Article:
According to the latest cruise ranking presented by NABU in Hamburg, the most significant issues plaguing the cruise industry are rising greenhouse gas emissions and severe air pollution. However, there is optimism as some operators of smaller cruise ships, like Hurtigruten and Havila from Norway, are making strides in climate and environmental protection. While there is still a long way to go before achieving an environmentally friendly cruise industry, these promising announcements provide hope for the future.
It's encouraging that all cruise lines are taking steps to reduce emissions, but there are still significant disparities between companies and within their fleets. Unfortunately, older ships aren't seeing much improvement, as most upgrades happen only on new vessels.
Nevertheless, Norwegian shipping companies are aiming to achieve carbon neutrality. This positive trend is partly due to the implementation of strict regulations that have spurred innovation, bringing the cruise industry closer to the possibility of carbon-neutral cruises.
To promote sustainability in the shipping industry, alternative sources of power such as shore power, batteries, and e-fuels based on green hydrogen will be utilized. The EU Green Deal's targets, adopted in May, will serve as a foundation for this effort. Synthetic methanol is a promising option for climate-neutral operations, especially for cruise ships. TUI Cruises and Norwegian Cruise Lines have already ordered ships that will use this option.
Emissions Need to Be Drastically Reduced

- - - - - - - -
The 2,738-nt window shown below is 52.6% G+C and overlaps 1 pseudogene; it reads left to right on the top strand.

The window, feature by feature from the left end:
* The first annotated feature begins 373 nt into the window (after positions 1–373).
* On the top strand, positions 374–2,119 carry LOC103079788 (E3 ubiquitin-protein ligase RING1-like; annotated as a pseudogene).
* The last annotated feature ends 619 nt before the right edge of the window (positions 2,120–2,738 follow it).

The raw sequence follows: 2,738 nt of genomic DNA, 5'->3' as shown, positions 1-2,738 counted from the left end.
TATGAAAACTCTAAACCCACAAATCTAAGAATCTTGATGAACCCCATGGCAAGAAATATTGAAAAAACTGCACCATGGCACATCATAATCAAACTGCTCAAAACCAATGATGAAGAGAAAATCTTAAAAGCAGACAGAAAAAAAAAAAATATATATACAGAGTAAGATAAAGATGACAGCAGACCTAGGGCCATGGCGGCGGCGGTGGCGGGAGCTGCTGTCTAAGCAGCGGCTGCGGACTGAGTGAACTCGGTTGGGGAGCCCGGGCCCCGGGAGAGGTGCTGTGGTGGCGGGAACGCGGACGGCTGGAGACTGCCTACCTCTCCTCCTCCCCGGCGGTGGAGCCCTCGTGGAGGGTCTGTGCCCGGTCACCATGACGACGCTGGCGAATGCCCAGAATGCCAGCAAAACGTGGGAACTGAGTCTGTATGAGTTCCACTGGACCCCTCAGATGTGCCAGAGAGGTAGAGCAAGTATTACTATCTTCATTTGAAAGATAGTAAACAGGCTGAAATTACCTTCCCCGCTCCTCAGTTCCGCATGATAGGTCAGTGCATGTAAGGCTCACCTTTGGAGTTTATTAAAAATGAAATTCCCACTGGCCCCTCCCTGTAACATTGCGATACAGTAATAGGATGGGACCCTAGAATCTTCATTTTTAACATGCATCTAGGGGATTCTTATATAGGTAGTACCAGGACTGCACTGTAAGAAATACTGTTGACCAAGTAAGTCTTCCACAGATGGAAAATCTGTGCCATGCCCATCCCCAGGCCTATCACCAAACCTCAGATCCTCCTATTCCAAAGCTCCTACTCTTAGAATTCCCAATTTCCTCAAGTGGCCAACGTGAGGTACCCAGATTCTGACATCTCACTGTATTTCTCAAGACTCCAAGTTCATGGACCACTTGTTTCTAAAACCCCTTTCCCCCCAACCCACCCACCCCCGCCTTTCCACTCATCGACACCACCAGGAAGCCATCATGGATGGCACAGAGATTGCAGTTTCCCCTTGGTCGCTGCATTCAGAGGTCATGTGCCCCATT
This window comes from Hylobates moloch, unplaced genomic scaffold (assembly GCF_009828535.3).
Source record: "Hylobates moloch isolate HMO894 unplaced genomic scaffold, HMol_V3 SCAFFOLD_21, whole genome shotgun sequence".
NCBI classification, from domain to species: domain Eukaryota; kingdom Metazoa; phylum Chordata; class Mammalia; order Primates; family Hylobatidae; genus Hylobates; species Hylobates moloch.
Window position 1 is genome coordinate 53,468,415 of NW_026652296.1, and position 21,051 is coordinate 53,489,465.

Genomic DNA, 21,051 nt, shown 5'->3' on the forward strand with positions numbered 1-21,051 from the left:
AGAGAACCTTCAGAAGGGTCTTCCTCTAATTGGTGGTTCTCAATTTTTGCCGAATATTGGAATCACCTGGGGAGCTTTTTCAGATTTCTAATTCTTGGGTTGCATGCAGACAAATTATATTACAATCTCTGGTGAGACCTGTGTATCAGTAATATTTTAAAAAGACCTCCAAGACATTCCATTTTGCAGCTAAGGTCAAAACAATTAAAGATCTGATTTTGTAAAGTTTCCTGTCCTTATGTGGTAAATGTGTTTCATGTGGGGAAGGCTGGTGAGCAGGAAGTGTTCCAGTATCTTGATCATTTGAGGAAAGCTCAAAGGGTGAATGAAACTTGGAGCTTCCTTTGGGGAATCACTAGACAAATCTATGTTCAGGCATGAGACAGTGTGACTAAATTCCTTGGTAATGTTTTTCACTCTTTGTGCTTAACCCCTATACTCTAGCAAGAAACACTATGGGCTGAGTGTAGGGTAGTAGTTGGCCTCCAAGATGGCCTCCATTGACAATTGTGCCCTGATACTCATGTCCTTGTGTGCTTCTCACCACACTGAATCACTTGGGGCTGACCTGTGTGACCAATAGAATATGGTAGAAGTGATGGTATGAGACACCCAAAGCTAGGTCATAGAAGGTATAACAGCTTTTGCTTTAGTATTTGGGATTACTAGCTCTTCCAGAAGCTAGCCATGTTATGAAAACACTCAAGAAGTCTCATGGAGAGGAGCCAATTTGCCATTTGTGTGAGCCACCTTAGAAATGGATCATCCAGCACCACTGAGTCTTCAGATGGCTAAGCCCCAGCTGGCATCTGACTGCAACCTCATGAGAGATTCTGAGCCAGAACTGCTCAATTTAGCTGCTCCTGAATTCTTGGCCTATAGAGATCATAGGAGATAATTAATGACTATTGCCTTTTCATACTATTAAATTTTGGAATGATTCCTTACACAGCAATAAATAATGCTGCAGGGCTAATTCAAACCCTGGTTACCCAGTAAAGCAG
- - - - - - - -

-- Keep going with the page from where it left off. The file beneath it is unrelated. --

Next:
Although progress has been made toward achieving carbon neutrality, the cruise industry's emissions are still increasing. The rise in methane emissions from using LNG is especially concerning, as methane has more than 80 times the impact on the climate than CO2 in the short term. Despite being touted as a bridge technology, LNG has several issues that prevent it from being a viable solution. Shipping expert Sönke Diesener from NABU highlights the need for urgent action to address this issue.
Shipping companies should invest in and adopt environmentally-friendly policies to achieve climate neutrality. However, avoiding substituting fuels that harm the climate is crucial. Despite being an alternative to LNG, biofuels are ineffective in achieving industry's goals and should only be utilized in rare local circumstances. Moreover, it is vital to use waste products only and refrain from using palm oil or other field products in the ships' tanks.
According to CLIA, on the other hand, the cruise industry is on the right path as they aim to provide carbon-free cruises globally by 2050, surpassing government targets at national and international levels. The association highlights that the industry is investing significantly to ensure sustainable holiday travel.
Climate-friendly Solutions for the Time in Port
At least in some ports, where ships spend up to 40 percent of their time, a climate- and environment-friendly energy supply is finally available through shore power connections. The EU requirements for the use of shore power are very welcome. The cruise industry and German ports are leading the way. For example, Hamburg, Rostock, and Kiel already have such systems, protecting residents from air pollution and reducing greenhouse gas emissions.